Norma with John Harrison on her right, and Lal and Mike Waterson. Photograph: Brian Shuel/Redferns

Norma’s first marriage (in 1958), to Eddie Anderson, had also ended, and now

she spent time away from her brother and sister, moving to Montserrat in the West Indies, where she worked as a DJ. When she returned in 1972, she married Carthy, who joined the reformed Watersons, taking the place of Harrison. The new line-up recorded three albums, For Pence and Spicy Ale (1975), Sound, Sound Your Instruments of Joy (1977) and Green Fields (1981). In 1977 Norma also recorded the album A True Hearted Girl with Lal.

In 1976, all three siblings and their families moved to Kirk Moor, a group of isolated farming cottages on the edge of the North York Moors. It is an exquisite, remote location, reached down a narrow lane that can be snowbound in winter, and was known to local villagers as “the hippy commune”. The arrangement ended in the late 80s when Norma and Lal and their families moved to Robin Hood’s Bay.

Lal left the Watersons in 1990, but Norma kept working in a new group, Waterson:Carthy, in which she was joined by her husband and daughter. This group differed from the Watersons because it made use of instrumental backing, with Martin Carthy demonstrating his celebrated guitar work and Eliza playing the fiddle.

Waterson:Carthy recorded six albums, first as a trio (on Waterson:Carthy, 1994 and Common Tongue, 1997), then with Saul Rose joining them on melodeon (Broken Ground, 1999), and later with Tim van Eyken taking his place (A Dark Light, 2002, Fishes and Fine Yellow Sand, 2004 and Holy Heathens and the Old Green Man, 2006). They concentrated on English traditional songs, but also included material from the Bahamas, the US, or a song by Mike.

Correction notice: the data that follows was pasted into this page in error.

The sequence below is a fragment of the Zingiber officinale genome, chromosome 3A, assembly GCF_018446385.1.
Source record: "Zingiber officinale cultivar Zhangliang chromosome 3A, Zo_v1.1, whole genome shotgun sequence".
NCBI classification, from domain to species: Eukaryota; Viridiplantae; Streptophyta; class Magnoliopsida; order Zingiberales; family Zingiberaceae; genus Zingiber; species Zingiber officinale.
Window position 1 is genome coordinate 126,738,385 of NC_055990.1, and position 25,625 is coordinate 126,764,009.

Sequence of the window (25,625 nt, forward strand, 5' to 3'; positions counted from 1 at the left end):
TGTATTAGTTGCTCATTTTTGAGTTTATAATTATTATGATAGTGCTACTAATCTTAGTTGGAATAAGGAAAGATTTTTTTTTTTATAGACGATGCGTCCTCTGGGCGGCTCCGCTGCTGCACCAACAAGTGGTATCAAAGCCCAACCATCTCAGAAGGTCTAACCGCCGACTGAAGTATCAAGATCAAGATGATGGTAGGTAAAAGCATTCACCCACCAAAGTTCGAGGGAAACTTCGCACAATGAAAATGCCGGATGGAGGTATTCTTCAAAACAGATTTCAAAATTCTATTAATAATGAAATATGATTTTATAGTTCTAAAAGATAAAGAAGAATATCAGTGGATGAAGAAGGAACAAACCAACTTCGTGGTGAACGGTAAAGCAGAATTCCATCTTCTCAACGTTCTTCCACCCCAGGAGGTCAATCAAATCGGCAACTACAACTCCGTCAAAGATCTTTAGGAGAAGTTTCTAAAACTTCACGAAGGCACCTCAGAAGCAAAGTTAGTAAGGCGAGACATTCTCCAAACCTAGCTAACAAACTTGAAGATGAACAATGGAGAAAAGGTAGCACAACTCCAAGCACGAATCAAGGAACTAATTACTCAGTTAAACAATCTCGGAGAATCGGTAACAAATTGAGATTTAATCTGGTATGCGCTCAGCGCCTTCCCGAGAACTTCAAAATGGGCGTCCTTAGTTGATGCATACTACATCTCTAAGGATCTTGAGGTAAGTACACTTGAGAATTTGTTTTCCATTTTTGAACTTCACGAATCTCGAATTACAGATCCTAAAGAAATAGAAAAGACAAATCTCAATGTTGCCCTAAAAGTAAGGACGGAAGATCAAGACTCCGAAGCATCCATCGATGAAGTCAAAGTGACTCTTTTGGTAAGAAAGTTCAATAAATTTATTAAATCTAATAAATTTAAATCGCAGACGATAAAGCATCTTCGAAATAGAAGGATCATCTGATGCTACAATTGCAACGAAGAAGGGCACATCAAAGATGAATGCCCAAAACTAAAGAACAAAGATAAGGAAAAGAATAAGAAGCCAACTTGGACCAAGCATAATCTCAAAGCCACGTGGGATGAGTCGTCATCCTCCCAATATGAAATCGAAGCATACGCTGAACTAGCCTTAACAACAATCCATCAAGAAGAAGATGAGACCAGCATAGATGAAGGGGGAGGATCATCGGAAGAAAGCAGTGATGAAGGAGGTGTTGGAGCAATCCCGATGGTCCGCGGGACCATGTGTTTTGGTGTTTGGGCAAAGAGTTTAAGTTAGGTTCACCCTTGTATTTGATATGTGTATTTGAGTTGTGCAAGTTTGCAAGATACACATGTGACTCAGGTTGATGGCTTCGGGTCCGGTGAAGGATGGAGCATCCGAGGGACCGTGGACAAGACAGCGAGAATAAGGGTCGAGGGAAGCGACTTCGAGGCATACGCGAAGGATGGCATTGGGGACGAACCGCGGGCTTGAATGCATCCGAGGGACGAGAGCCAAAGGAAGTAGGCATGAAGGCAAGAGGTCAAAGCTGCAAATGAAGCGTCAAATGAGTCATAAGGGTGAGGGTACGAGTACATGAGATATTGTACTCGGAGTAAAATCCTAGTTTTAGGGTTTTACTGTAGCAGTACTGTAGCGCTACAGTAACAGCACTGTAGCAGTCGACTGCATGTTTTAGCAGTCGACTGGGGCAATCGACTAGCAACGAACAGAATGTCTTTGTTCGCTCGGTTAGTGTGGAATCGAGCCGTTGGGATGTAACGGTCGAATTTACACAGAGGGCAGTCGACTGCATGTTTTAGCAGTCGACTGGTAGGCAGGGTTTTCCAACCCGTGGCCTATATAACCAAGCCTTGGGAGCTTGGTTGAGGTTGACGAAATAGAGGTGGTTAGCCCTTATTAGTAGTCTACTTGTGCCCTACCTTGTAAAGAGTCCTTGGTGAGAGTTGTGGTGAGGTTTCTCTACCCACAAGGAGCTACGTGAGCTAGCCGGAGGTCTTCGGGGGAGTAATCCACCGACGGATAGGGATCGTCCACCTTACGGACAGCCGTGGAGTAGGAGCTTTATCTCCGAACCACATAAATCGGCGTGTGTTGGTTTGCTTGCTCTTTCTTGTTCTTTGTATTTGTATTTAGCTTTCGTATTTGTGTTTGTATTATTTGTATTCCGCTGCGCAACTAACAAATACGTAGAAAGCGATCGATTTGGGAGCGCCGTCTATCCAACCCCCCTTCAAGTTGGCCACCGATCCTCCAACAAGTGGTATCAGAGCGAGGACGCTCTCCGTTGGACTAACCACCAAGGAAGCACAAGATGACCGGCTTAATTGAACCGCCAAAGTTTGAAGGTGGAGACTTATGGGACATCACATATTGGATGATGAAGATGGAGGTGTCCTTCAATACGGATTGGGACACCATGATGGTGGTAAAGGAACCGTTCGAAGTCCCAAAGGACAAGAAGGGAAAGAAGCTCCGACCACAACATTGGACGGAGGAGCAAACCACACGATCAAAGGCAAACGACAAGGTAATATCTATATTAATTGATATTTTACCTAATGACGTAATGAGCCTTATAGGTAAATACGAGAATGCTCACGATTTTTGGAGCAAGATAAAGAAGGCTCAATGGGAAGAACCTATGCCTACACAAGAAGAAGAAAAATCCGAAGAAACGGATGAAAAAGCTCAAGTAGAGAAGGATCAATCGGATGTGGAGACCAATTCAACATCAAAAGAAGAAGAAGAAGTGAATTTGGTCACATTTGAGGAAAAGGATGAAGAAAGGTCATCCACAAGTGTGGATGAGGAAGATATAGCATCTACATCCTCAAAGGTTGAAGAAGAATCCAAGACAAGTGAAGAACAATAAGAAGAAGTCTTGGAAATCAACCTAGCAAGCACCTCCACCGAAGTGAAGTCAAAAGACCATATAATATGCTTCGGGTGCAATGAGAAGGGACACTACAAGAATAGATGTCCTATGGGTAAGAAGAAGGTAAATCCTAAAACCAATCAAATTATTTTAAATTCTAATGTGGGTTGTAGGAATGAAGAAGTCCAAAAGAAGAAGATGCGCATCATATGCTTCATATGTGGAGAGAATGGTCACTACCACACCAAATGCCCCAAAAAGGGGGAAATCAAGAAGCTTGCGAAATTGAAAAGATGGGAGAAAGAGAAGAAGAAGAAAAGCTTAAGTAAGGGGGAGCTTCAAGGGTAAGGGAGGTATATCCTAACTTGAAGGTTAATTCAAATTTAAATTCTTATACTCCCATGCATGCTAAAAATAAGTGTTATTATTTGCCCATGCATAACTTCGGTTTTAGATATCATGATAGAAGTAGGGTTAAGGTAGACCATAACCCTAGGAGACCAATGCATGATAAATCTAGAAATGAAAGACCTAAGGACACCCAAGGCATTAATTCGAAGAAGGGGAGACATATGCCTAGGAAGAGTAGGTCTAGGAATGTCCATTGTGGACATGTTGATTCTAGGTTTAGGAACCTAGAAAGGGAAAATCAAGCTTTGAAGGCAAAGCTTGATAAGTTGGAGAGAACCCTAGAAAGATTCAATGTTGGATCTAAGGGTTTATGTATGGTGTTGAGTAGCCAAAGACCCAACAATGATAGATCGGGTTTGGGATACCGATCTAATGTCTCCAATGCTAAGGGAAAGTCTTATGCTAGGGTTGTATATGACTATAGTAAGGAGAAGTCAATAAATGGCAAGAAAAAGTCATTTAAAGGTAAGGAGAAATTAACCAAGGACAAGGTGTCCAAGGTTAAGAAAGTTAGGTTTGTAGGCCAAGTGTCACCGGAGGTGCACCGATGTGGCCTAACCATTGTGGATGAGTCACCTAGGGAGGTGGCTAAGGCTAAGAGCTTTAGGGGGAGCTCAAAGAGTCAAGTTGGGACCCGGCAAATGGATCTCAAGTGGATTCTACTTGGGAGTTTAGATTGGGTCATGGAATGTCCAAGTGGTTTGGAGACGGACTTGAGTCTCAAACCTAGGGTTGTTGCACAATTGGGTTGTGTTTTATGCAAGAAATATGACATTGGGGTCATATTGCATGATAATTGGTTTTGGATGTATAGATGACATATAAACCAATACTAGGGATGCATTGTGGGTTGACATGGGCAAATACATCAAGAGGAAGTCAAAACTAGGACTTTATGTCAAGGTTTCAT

Norma was also part of the occasional folk harmony “super-group” Blue Murder. On their 2002 album, No One Stands Alone, she was joined by Martin and Eliza, Mike and the vocal trio Barry Coope, Jim Boyes and Lester Simpson, for a set that included a rousing treatment of Mike’s Rubber Band.

Eliza Carty & Norma Waterson - Anchor cover 300dpi

Norma was one of the finest exponents of English traditional songs, but displayed her love of other styles in her eclectic and soulful solo albums. Norma Waterson (1996) included songs by Jerry Garcia and Robert Hunter of the Grateful Dead, Elvis Costello, Richard Thompson and Lal, as well as the self-composed Hard Times Heart. The album was nominated for a Mercury prize, an award usually associated with pop and rock rather than folk, and very nearly won – the prize went instead to Pulp’s Different Class.

Three years later, she expanded her range with The Very Thought of You, which included an emotional (but never sentimental) reworking of Over the Rainbow, and Love of My Life, by Freddie Mercury – along with the first recording of Lal’s angry Reply to Joe Haines, written after Harold Wilson’s former press secretary had written what Lal thought to be a deeply offensive article about Mercury’s death from Aids. In 2000, Norma recorded her first solo album of traditional songs, Bright Shiny Morning.

With the album Gift, and the subsequent tour, she brought all these different musical influences together. She had suffered from a series of health problems, and had difficulty in walking, but was still in magnificent voice and handled the majority of the solos during the tour. At the BBC folk awards in 2011, Gift was named album of the year, and the song Poor Wayfaring Stranger, taken from the album, best traditional track. In 2016 she received a BBC folk awards lifetime achievement award. She was made MBE in 2002.